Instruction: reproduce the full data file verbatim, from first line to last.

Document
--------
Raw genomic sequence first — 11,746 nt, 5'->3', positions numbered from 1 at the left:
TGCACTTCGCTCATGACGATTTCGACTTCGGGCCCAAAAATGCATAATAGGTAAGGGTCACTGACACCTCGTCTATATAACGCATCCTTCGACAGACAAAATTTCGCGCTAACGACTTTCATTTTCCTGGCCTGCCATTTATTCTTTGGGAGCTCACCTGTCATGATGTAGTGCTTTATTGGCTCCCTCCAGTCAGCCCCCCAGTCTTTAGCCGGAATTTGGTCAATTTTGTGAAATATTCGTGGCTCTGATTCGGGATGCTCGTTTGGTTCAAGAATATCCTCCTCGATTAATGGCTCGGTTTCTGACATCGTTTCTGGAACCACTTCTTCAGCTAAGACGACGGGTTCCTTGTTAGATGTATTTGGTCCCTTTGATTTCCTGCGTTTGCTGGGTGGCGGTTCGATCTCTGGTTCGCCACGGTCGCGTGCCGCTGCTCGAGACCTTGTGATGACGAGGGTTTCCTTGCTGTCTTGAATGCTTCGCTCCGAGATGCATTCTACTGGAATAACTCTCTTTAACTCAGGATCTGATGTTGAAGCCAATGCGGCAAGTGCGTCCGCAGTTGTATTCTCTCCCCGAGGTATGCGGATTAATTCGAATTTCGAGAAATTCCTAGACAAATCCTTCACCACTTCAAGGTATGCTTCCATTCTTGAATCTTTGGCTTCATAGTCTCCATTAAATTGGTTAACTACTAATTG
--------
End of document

Raw genomic sequence first — 11,746 nt, 5'->3', positions numbered from 1 at the left:
TGCACTTCGCTCATGACGATTTCGACTTCGGGCCCAAAAATGCATAATAGGTAAGGGTCACTGACACCTCGTCTATATAACGCATCCTTCGACAGACAAAATTTCGCGCTAACGACTTTCATTTTCCTGGCCTGCCATTTATTCTTTGGGAGCTCACCTGTCATGATGTAGTGCTTTATTGGCTCCCTCCAGTCAGCCCCCCAGTCTTTAGCCGGAATTTGGTCAATTTTGTGAAATATTCGTGGCTCTGATTCGGGATGCTCGTTTGGTTCAAGAATATCCTCCTCGATTAATGGCTCGGTTTCTGACATCGTTTCTGGAACCACTTCTTCAGCTAAGACGACGGGTTCCTTGTTAGATGTATTTGGTCCCTTTGATTTCCTGCGTTTGCTGGGTGGCGGTTCGATCTCTGGTTCGCCACGGTCGCGTGCCGCTGCTCGAGACCTTGTGATGACGAGGGTTTCCTTGCTGTCTTGAATGCTTCGCTCCGAGATGCATTCTACTGGAATAACTCTCTTTAACTCAGGATCTGATGTTGAAGCCAATGCGGCAAGTGCGTCCGCAGTTGTATTCTCTCCCCGAGGTATGCGGATTAATTCGAATTTCGAGAAATTCCTAGACAAATCCTTCACCACTTCAAGGTATGCTTCCATTCTTGAATCTTTGGCTTCATAGTCTCCATTAAATTGGTTAACTACTAATTG